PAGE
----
Morris looked up from his paper.  “A letter and flowers, huh? Another bad date.”  He shook his head.  “I don’t like the men Leela goes out with, sweetheart.  I’m beginning to think the baby girl we abandoned at birth to strangers has relationship issues or something.”

His wife looked up from the note, smiling, her lovely eye misty.  “I don’t know, Morris.  This one seems kind of sweet.  Read it.”

Morris took the note.

   Dear Leela,

   I’ve never been very poetic before, but I was thinking of you, and this sonnet sort of happened.  I hope you like it.

      For Leela

      I have seen the pearl-grey, dusty Moon
      Turn lustrous in the glow of Earthly light;
      And endless velvet black with starlight strewn;
      Yet I recall a far more lovely sight.

      I have seen blue skies grow thin and turn
      To violet satin, deep and rich and fair;
      Yet all their beauty only makes me yearn
      To see again a fall of twilight hair.

      I have skimmed event horizon’s edge
      And marveled at the thought of worlds beyond,
      And caught my breath in awe; but I allege
      They pale before a sight unparagon’d

      More wondrous far than all the gifts of space–
      Your beauty, courage, spirit, strength, and grace.

   With all my heart–
   Love, Fry.

“Pretty,” Morris said.  “But he can’t be all that great if she flushed it.”  He crumpled it again.  “Ah, well, I could use some more pulp for the paper-maker.  Some corrasable bond always strengthens the toilet tissue fiber.”

“No, wait!”  Munda snatched the note back and flattened it carefully, smoothing the damp folds.  “I’m keeping this one.  If nothing else, it’s a nice poem about Leela.”

She laid it on the curio cabinet with the other fragments of Leela’s existence.  It was times like this she truly regretted being a mutated monster too hideous to deserve a place in their beautiful daughter’s life.  She longed so badly to dispense some motherly wisdom.  Ah, well.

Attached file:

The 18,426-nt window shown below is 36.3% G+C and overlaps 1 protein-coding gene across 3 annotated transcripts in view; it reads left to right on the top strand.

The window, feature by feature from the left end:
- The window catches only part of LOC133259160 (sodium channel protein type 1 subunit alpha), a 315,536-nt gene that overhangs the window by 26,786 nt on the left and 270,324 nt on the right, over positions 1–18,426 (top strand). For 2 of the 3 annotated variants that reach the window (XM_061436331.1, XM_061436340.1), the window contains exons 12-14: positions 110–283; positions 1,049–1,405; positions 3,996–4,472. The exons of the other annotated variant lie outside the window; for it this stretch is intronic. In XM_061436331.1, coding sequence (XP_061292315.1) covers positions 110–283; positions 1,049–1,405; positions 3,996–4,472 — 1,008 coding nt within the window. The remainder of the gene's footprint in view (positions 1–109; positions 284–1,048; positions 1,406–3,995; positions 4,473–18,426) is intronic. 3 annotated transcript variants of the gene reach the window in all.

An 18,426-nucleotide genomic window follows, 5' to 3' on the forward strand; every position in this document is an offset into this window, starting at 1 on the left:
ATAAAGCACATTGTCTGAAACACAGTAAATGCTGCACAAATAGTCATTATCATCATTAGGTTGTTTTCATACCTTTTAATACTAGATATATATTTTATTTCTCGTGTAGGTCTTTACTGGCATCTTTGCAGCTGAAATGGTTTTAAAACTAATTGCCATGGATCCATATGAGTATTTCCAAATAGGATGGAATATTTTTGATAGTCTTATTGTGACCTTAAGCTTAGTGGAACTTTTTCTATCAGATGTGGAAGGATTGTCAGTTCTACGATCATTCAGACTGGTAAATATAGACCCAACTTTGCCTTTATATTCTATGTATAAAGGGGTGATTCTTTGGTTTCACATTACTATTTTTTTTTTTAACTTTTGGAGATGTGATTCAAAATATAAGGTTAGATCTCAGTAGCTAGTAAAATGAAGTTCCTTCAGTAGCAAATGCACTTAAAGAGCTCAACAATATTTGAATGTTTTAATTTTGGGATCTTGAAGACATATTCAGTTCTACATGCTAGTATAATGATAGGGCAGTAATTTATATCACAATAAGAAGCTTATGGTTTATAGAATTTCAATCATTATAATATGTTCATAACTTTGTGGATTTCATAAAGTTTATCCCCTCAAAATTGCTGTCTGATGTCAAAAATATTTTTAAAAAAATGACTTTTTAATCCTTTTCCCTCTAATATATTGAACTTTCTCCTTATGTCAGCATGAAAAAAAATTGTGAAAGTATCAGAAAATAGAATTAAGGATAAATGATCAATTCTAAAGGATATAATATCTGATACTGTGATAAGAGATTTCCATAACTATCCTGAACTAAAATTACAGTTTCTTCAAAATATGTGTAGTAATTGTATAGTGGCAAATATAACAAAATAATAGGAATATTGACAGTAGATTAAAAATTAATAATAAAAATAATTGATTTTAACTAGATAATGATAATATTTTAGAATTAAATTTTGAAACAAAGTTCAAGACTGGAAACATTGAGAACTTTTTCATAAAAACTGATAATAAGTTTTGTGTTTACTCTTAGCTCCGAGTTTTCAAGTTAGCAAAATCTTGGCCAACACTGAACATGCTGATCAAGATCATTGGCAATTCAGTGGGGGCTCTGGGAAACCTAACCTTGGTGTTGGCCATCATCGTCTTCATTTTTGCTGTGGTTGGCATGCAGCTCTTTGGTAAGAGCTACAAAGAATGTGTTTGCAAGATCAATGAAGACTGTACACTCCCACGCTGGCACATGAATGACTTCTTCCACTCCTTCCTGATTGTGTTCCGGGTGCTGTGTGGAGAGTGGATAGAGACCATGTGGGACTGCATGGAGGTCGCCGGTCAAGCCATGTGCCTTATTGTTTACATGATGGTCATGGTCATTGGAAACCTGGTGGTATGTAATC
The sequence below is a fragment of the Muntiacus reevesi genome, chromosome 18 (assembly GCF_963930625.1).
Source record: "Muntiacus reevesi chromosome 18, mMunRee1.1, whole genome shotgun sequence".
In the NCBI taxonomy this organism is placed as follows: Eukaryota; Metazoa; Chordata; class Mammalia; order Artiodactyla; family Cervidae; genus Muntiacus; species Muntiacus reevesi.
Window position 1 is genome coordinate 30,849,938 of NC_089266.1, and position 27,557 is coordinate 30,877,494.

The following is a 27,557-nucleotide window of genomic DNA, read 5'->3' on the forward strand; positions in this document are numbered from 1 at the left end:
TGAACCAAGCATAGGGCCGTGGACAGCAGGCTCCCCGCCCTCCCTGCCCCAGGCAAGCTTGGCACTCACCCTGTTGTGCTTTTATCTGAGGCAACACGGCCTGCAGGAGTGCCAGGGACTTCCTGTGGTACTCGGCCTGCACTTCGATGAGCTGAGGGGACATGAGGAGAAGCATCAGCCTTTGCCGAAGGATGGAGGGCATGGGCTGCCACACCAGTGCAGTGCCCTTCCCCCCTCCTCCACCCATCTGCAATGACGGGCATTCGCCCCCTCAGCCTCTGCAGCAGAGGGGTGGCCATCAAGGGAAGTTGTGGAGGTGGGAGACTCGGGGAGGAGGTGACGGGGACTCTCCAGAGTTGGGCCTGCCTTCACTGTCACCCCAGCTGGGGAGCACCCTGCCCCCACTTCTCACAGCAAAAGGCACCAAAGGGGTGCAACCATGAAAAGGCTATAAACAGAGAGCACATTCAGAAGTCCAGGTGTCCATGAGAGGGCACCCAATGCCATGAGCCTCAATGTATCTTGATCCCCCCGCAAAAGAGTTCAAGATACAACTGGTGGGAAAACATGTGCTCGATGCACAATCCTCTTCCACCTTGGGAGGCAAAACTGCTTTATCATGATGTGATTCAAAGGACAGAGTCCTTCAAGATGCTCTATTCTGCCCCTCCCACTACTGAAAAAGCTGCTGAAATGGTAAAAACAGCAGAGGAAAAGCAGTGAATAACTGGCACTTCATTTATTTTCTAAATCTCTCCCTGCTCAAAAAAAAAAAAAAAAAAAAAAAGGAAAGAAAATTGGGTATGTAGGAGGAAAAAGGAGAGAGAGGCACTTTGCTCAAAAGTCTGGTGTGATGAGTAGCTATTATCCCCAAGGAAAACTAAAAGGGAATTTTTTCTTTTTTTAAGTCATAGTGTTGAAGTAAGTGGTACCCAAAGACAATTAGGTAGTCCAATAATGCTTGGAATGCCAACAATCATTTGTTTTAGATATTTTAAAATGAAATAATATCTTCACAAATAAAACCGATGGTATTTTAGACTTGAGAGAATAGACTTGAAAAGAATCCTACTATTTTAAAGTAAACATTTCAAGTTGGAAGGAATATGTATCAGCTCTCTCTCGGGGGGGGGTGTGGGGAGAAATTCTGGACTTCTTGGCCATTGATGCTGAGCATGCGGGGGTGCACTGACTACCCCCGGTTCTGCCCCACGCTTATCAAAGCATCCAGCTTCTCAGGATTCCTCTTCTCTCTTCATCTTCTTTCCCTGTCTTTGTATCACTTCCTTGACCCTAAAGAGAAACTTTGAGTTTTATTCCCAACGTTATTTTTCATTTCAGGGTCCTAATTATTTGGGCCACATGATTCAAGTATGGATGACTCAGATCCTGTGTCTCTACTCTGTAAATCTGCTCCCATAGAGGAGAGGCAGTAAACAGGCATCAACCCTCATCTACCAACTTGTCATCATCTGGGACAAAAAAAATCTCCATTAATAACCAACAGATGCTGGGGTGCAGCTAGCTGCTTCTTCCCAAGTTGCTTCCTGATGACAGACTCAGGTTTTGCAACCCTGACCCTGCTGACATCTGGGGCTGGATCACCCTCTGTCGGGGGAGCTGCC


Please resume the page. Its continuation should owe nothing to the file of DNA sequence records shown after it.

You know best, Leela sweetie.  But if I could, I’d tell you this one has potential.  I’d tell you you might want to give him a second chance.

Munda sighed, and went off to finish her dusting.


Urban Legend
« Reply #35 on: 04-19-2005 23:19 »

Hurray! Finally a story that refferences Parasites Lost that doesn't portray Leela as a cold-hearted bitch!

Starship Captain
« Reply #36 on: 04-19-2005 23:29 »

Awww.... how very sad.

Very well written shiny, all characters were in character. My favorite part was the end bit with Munda and Morris.

And since I read the other story but forgot to review it, I'll review it here...

I thought this one was actually much better than "The Other Side of Parasites" though both were good. I like he fact that you put the very ending of TDHAIP to the beggening. I especially liked the ending bit too, keep it up. Great work so far.

Drftwd Dragon

« Reply #37 on: 04-20-2005 07:21 »

“Look, Morris! There was something in the net from our daughter’s toilet today!”

lol, ewww, that's so gross! But so true.

Your writing is really great!

Starship Captain
« Reply #38 on: 04-20-2005 11:30 »

That was really good.

You made Leela cry again. (I love it when Leela cry!)
Btw, did you check out my version of what happens after the opera (You don't need to read the whole story, all you need to read is part 1) Tell me if you liked it.

Bye for now

P.s. Keep it up


Urban Legend
« Reply #39 on: 04-20-2005 11:43 »

NIC2001, is this some kind of round-about way of accusing Shiny of plagerizing? Cause i read part one of your fic and they aren't anything alike.